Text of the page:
Myofascial TMD Patients with Fibromyalgia Not More Vulnerable to Pain, Study Says

Myofascial TMD Patients with Fibromyalgia Not More Vulnerable to Pain, Study Says

Myofascial pain syndrome patients — both those with and without fibromyalgia — showed no differences in pain vulnerability, according to a recent study. However, both groups displayed prolonged pain reaction after heat stimulation, compared to controls, and researchers attribute this possibly to a “disturbance of pain processing” in the brain.

The study, “Thermal temporal summation and decay of after-sensations in temporomandibular myofascial pain patients with and without comorbid fibromyalgia,” appeared in the Journal of Pain Research.

Chronic myofascial temporomandibular disorders (myofascial TMD) is a group of disorders affecting the jaw joint, as well as the face and neck muscles related to it, causing pain, limited opening of the mouth, and joint noises.

No one knows what causes myofascial TMD , but a potential factor may be “central pain sensitization,” in which pain alters the way the central nervous system works. That causes the patient to experience more pain with less provocation.

However, only a subgroup of TMD patients show increased pain sensitivity in tests.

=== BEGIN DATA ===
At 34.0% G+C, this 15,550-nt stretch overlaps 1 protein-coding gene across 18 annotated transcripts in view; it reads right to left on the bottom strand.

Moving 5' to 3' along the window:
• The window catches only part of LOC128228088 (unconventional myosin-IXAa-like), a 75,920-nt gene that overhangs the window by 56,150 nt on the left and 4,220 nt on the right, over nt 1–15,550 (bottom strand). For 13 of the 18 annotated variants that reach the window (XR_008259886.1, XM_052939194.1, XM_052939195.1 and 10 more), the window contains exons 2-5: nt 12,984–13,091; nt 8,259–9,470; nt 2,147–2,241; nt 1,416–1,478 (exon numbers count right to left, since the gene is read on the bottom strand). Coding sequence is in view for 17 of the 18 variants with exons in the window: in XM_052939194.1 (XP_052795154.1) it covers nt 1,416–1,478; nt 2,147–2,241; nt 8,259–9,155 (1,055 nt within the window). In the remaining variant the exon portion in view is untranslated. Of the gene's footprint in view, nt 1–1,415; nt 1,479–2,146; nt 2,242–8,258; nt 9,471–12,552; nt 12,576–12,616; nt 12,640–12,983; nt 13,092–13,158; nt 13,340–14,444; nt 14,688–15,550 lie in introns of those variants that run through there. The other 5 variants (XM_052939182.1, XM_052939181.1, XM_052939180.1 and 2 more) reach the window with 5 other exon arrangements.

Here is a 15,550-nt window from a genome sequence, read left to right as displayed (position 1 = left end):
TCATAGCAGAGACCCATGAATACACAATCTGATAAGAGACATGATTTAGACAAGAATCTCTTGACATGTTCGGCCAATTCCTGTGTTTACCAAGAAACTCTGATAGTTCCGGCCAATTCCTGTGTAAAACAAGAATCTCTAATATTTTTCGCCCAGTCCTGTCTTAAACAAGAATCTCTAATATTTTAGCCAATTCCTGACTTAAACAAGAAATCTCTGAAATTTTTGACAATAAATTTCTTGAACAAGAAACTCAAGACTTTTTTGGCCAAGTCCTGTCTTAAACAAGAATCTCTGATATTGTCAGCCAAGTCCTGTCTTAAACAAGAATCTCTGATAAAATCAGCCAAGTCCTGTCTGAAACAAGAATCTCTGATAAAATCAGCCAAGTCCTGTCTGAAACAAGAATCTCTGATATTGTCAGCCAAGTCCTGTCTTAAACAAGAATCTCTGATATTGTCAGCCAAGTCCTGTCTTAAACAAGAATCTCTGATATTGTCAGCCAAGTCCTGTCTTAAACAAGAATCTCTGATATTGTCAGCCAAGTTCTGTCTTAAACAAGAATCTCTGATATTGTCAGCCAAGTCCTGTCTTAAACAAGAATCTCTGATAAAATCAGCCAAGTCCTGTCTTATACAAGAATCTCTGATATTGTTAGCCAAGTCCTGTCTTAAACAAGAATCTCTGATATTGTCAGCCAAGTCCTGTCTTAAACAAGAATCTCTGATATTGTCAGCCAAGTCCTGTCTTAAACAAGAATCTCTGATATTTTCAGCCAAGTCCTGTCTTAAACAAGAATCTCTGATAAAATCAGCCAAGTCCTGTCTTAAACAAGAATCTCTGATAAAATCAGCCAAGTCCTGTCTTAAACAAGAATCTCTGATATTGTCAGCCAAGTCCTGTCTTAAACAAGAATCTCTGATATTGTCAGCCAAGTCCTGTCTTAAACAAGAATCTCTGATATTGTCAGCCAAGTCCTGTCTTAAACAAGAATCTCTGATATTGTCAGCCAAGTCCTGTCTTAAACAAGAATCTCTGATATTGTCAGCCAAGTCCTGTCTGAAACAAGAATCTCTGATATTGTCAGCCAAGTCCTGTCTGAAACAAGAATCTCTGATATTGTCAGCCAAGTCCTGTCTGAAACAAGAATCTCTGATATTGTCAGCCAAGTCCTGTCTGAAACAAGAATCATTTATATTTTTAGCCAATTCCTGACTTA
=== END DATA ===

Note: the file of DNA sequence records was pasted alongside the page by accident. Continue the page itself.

About 20 percent of people with myofascial TMD develop fibromyalgia — which is highly associated with central pain sensitization — as a second condition. Myofascial pain syndrome and fibromyalgia often show similar and overlapping symptoms like pain, headache, dizziness, and memory problems. As a result, people with both conditions are sometimes diagnosed and treated for only one of them.

That led the research team to hypothesize that the myofascial subgroup showing increased pain sensitivity may be those patients with a fibromyalgia comorbidity.

The team recruited 168 women and divided them into three groups according to their diagnosis – 100 myofascial-only patients, 25 myofascial patients with fibromyalgia, and 43 controls. All groups were compared in several tests measuring pain thresholds, increased painfulness after repeated heat stimuli (Temporal Summation; TS), and longer persistence of sensations after heat stimulation (After-Sensations; AS). This last test is an indicator of central pain sensitization.

Surprisingly, the study showed no differences in pain thresholds and TS among the three groups. However, all myofascial patients, with or without fibromyalgia, experienced a longer persistence of sensations after heat stimulation, compared to controls, indicating alterations of central pain mechanisms in both myofascial TMD and fibromyalgia.

Researchers also failed to confirm any differences in pain vulnerability in myofascial patients with or without fibromyalgia, as previously expected.

“Nevertheless, we would agree with the conclusion that myofascial TMD patients, with or without fibromyalgia, show evidence of disturbance of central pain processing,” the researchers concluded.

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